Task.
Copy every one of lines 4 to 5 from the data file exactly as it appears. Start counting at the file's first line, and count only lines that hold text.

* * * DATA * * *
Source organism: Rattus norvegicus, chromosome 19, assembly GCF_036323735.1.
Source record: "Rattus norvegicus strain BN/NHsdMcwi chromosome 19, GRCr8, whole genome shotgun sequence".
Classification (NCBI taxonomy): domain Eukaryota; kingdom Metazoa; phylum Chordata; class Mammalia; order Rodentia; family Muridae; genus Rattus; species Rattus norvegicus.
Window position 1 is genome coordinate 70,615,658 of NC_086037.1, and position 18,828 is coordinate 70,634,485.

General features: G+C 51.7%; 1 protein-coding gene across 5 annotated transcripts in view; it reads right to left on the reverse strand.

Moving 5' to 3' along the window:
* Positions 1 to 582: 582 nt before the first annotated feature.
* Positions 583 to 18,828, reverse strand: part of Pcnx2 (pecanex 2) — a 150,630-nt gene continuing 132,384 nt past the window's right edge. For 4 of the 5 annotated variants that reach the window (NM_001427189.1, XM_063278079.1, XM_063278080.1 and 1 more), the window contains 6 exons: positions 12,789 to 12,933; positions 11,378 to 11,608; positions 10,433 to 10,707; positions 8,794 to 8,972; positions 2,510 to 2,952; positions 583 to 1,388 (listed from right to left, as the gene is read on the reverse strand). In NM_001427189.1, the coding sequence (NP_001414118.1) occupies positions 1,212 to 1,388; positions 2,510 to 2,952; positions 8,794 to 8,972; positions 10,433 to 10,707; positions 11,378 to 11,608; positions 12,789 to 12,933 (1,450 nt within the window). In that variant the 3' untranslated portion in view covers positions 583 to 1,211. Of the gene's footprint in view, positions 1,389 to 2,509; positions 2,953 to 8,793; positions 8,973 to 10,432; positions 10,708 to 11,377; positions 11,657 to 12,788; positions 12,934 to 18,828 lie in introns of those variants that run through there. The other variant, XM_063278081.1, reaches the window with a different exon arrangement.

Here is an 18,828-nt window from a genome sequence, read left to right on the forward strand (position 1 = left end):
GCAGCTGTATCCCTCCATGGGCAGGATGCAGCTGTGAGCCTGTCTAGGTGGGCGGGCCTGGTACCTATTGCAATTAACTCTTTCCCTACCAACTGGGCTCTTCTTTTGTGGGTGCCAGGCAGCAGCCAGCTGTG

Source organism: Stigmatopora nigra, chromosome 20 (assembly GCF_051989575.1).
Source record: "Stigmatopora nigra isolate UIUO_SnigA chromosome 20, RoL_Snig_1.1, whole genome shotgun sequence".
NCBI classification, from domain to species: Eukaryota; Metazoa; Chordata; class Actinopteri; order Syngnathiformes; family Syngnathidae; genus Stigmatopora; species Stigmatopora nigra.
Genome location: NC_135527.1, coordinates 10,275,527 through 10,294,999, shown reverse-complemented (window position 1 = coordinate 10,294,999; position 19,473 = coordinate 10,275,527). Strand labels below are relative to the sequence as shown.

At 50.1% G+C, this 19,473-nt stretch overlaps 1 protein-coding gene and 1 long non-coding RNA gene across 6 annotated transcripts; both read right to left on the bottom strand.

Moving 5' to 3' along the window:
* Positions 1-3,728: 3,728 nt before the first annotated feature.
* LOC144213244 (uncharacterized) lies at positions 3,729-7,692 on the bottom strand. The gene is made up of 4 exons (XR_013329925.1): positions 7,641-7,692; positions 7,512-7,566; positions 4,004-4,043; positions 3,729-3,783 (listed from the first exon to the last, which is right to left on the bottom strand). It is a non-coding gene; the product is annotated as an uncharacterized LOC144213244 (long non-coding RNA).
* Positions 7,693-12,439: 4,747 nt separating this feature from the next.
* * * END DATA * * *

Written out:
Window position 1 is genome coordinate 70,615,658 of NC_086037.1, and position 18,828 is coordinate 70,634,485.

General features: G+C 51.7%; 1 protein-coding gene across 5 annotated transcripts in view; it reads right to left on the reverse strand.